Unveiling a set of ways to step up security, the Canadian government Monday pledged to make 2013 a safe year.
Meeting with victims of community crimes, Rob Nicholson, Minister of Justice and Attorney General of Canada, promised to make Canadian streets and communities safe to live in.
"Restoring Canadians' confidence in their justice system has been an important priority for our government," said the minister of justice in a press release on its website.
"As we move forward to ensure that Canadians have safe streets and communities to live in, our government will build on our successes of the last seven years to make additional progress to hold criminals accountable, put victims first, protect our children and make Canada's justice system more efficient."
Referring to the crimes committed by people with mental disorders, the minister said that the federal government would introduce legislation to ensure safety and security in the public.
The Canadian Parliament last year passed the Safe Streets and Communities Act and unveiling of the set of steps for 2013 is a part of that act.
Canada's tough-on-crime agenda comes after a wave of gun shootings in the U.S., including Connecticut school massacre where 20 children were killed.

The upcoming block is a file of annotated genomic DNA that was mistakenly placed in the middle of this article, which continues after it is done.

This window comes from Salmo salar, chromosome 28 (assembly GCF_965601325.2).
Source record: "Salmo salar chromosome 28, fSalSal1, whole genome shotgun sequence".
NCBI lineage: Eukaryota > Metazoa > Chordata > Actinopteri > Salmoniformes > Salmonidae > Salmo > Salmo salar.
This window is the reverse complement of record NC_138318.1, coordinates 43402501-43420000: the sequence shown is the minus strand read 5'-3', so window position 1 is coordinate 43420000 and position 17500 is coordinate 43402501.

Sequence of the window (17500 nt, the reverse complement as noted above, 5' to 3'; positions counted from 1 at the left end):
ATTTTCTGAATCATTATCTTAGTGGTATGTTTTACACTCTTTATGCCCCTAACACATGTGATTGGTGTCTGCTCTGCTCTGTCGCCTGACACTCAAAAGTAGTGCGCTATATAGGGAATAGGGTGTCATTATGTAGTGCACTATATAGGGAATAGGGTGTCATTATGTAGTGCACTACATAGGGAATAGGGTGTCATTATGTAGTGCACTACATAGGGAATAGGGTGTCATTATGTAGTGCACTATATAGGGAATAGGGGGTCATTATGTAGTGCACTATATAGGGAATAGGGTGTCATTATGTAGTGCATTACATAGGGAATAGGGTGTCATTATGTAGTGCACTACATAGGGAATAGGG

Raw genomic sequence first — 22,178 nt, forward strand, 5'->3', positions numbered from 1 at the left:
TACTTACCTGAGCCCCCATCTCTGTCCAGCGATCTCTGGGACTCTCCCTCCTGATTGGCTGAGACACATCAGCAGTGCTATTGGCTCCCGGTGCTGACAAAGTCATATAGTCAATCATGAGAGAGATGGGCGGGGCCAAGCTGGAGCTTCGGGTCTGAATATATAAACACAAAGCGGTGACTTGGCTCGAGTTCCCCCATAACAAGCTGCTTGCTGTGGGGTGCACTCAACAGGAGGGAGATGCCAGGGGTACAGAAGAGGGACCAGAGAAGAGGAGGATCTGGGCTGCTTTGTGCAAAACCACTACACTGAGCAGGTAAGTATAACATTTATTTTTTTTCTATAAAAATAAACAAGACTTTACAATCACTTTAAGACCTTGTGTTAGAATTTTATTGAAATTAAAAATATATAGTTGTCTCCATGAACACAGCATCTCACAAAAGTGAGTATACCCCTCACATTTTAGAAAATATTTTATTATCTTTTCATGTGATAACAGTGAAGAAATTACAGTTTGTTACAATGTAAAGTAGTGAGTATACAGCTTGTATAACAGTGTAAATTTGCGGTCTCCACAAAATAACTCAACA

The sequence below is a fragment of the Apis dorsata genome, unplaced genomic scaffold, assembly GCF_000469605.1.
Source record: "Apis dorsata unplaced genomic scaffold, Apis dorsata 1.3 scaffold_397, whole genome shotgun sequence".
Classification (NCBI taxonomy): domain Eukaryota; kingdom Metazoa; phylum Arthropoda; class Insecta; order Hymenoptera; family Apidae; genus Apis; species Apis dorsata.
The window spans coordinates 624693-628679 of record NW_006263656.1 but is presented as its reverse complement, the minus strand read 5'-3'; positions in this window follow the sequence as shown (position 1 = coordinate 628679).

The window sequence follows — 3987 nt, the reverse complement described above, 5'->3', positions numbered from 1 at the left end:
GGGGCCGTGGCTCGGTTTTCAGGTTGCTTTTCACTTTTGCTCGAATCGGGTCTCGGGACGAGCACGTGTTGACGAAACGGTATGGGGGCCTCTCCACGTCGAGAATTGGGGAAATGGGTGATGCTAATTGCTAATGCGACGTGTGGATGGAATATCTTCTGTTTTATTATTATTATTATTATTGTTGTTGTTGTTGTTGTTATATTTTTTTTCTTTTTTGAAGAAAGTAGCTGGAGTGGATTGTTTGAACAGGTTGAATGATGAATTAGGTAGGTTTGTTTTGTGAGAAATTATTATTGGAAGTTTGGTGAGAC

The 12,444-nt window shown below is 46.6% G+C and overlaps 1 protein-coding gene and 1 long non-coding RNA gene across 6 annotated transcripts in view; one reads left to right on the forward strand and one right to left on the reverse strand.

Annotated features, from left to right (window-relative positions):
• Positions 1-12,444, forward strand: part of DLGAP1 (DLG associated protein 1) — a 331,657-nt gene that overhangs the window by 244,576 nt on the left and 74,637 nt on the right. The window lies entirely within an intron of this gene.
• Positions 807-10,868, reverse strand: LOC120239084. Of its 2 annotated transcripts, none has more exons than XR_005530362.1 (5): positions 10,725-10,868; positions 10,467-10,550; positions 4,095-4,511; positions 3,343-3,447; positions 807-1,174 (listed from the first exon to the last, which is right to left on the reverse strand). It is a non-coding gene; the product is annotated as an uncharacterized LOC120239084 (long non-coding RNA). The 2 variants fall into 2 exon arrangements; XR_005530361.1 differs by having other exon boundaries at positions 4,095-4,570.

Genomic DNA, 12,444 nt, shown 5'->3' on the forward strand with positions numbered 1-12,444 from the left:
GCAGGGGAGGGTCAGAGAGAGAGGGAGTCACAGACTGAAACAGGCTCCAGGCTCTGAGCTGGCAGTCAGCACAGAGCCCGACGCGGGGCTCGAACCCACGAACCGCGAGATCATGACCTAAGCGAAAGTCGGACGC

Following Barrack Obama's speech for strict gun laws in the United States of America, the Canadian Prime Minister last month said that safety of the Canadian streets and Communities was one of the main priority agendas of the federal government.
After the Connecticut school shooting, academic institutes in Canada and U.S. started gearing up their security measures on their academic campuses.
According to Voice of America, the U.S. president Monday made his first trip outside of Washington to campaign for an assault weapons ban.
"We may not be able to prevent every massacre or random shooting. No law or set of laws can keep our children completely safe. But if there is even one thing we can do, if there is just one life we can save, we have got an obligation to try," Voice of America quoted the U.S. president as saying.
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